Moment PLM articles about the role, responsibilities, and desired skills of PLM architects caught my attention earlier this week. Check it out for Part 1 and Part 2. The article provides a great summary of what a company can expect from a person to lead PLM implementation from both businesses, technical and user standpoint. Check this out- I found it very insightful and practical for anybody looking for PLM jobs.
My favourite passage (or actually a question) from both articles is about the changing role of PLM Architect as the PLM industry is moving towards SaaS and cloud technologies. Here is the passage:
On the one hand, with the rise of cloud-hosted solutions, further hybrid integration requirements will emerge; they will most likely be impacting configuration and customization design elements. On the other hand, in the context of platform-as-a-Services (PaaS) solutions providing to multi-tenant clients, the role of “PLM Solution Architect” might become less relevant—at least for PLM solutions targeting the small and medium enterprise market. At the application level, a lot more focus could be expected from the Solution Architect on business process architecture, integration, and data mapping.
The article made me think about the changing landscape of PLM architect’s jobs, what is changing and what skills will be needed for PLM architects in the next decade.
1- IT Architecture and PLM Technology. Understanding of modern technical stack, IaaS, PaaS, SaaS principles, and knowledge of modern infrastructure is the key. The old PLM architecture was inward focused on what is inside of the company. The world outside was usually under general IT and very little of distributed architecture and networking. What will be the PLM stack in the future? The importance of network architecture will be growing, the deep understanding of SQL will be probably going off the first top priorities.
2- Vendors and Business. A deep understanding of vendors and business models will be in high demand. In the past, the PLM deal was defining what you do for the next decade or sometimes even longer. Once licenses are purchased, the PLM architecture job was to put all PLM software at work. In the SaaS world, business is first, and it is dynamic. It is more about consumption and usage compared to ownership in the past. To be able to understand how to optimize the usage, subscriptions, data, and many other aspects of the SaaS business will create a differentiator for PLM architects.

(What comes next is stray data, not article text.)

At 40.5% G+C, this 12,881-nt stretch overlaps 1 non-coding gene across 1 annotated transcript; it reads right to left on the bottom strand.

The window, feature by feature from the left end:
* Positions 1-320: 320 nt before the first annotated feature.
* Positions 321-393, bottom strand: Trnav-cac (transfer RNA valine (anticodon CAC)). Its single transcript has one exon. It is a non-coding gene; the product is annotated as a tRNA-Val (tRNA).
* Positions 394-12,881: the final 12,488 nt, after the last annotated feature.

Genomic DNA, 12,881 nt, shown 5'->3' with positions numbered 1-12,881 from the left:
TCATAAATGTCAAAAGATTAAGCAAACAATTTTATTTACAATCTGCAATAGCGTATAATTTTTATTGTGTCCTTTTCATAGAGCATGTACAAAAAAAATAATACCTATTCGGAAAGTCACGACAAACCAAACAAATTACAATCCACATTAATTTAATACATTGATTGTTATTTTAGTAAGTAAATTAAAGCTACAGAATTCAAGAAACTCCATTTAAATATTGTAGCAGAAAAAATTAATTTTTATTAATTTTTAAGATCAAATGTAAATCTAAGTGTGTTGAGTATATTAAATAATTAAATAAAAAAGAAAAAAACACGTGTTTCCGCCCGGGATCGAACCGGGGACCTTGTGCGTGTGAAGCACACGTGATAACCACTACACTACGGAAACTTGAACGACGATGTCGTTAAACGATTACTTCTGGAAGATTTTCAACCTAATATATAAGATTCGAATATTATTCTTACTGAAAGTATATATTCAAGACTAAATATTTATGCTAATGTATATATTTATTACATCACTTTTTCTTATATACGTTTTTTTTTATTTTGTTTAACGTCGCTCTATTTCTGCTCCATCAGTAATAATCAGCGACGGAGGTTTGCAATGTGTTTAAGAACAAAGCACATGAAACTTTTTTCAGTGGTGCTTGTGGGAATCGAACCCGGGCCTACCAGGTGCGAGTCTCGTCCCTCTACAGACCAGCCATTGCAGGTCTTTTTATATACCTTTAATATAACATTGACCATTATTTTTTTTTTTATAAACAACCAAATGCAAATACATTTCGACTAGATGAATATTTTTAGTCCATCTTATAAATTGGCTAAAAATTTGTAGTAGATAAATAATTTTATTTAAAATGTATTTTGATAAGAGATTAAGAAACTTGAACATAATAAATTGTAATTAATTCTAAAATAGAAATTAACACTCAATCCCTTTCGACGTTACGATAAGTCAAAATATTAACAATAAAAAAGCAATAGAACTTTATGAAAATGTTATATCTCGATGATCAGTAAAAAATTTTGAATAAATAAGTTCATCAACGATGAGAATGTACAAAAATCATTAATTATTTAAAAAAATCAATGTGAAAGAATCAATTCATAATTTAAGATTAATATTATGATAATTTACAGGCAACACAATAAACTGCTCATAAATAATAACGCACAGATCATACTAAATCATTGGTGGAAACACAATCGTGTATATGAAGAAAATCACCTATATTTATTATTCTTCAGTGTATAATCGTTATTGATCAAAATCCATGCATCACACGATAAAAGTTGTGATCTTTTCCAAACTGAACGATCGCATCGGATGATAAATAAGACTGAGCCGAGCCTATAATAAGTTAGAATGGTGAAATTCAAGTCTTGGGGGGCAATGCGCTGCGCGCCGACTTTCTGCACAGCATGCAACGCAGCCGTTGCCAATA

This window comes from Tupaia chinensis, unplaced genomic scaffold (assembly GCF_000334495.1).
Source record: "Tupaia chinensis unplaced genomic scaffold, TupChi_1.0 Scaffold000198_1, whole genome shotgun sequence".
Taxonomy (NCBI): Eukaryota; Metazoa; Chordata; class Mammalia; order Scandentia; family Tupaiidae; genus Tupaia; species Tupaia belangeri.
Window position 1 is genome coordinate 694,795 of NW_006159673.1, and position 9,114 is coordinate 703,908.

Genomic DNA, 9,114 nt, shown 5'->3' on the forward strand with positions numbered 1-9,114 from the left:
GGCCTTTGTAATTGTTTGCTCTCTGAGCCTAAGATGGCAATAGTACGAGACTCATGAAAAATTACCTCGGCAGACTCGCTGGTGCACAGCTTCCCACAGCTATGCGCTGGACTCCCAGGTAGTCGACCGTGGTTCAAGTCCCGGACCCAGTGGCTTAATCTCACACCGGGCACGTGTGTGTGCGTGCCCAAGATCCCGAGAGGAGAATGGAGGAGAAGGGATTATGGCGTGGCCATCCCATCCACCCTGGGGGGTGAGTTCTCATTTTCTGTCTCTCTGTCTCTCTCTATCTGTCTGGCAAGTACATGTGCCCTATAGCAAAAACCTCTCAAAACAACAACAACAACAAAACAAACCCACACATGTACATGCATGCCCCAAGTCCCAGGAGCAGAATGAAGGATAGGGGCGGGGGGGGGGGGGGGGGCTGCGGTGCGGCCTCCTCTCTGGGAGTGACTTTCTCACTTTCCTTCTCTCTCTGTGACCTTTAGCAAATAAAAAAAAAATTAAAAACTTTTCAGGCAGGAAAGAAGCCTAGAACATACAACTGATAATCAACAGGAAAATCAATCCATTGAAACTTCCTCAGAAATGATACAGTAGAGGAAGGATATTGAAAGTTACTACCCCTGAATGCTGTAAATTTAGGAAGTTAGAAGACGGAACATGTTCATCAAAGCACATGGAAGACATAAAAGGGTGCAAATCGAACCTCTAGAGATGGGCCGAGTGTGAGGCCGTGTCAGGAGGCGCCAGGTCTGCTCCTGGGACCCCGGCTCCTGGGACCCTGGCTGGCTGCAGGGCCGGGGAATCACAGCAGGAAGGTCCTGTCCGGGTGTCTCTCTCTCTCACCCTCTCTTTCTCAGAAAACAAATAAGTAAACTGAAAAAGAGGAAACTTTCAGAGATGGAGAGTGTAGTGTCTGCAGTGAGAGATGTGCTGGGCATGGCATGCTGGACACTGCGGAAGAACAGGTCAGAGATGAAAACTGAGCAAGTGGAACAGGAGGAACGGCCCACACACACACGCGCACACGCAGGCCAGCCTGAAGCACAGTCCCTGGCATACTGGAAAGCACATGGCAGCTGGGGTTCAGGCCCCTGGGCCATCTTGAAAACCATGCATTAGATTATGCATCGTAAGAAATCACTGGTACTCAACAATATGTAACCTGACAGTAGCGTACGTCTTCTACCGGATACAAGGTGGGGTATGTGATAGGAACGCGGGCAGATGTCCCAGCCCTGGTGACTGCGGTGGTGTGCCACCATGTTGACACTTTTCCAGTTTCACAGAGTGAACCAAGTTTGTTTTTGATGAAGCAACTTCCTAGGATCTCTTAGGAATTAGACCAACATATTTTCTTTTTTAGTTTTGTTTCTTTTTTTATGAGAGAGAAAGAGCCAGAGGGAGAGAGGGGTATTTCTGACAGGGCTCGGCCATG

3- Data Management. The data is the new oil, and the data is a core piece of any PLM. To understand data architectures is extremely important. We observe a Cambrian explosion of data management technologies. To understand all the pieces of modern data management toolbox will be absolutely critical. Understanding SaaS data management tools available on-demand will allow you to leapfrog any other PLM architect coming from the traditional SQL world.
4- Implementation principles. A traditional PLM was a multi-year project. Long planning cycle and big-bang implementations. Although agile implementation is not a foreign word in the lexicon of PLM implementation and consulting firms, SaaS PLM creates a speedy firestorm in the way PLM implementations are happening. SaaS is different. The systems are available immediately and focus heavily, moving towards implementation planning, sprints, and alignments with organizational goals in the first place.
The current PLM world is still busy with doing business on-premise. I assess that more than 90% of PLM revenues are still coming from PLM systems developed 20+ years ago. But, changes are coming. And the first change will be the demand of industrial companies to figure out “what is next”? PLM implementations are not a sprint type of work. It is a marathon for years. So, nobody wants to make a mistake. I can see industrial companies, large OEMs, and also medium-size companies are concerned about future PLM planning, assessment of technologies and products. The mistake will be very costly and impact your resume and future jobs.
What is my conclusion?
SaaS PLM is on the rise, and the demand for PLM architects understanding SaaS and cloud technology will be skyrocketing in the next few years. Almost all industrial and manufacturing companies are concerned about future PLM architecture and actively working to discover what is the right tech stack, companies, technologies, and platforms. No company I know is willing to miss the right trend, company, and strategic decisions. Therefore skills related to cloud, SaaS, new technologies and business models applied to PLM will be in high demand as well as an understanding of what modern SaaS PLM vendors do and how it differs from traditional PLM architecture and databases. Just my thoughts…
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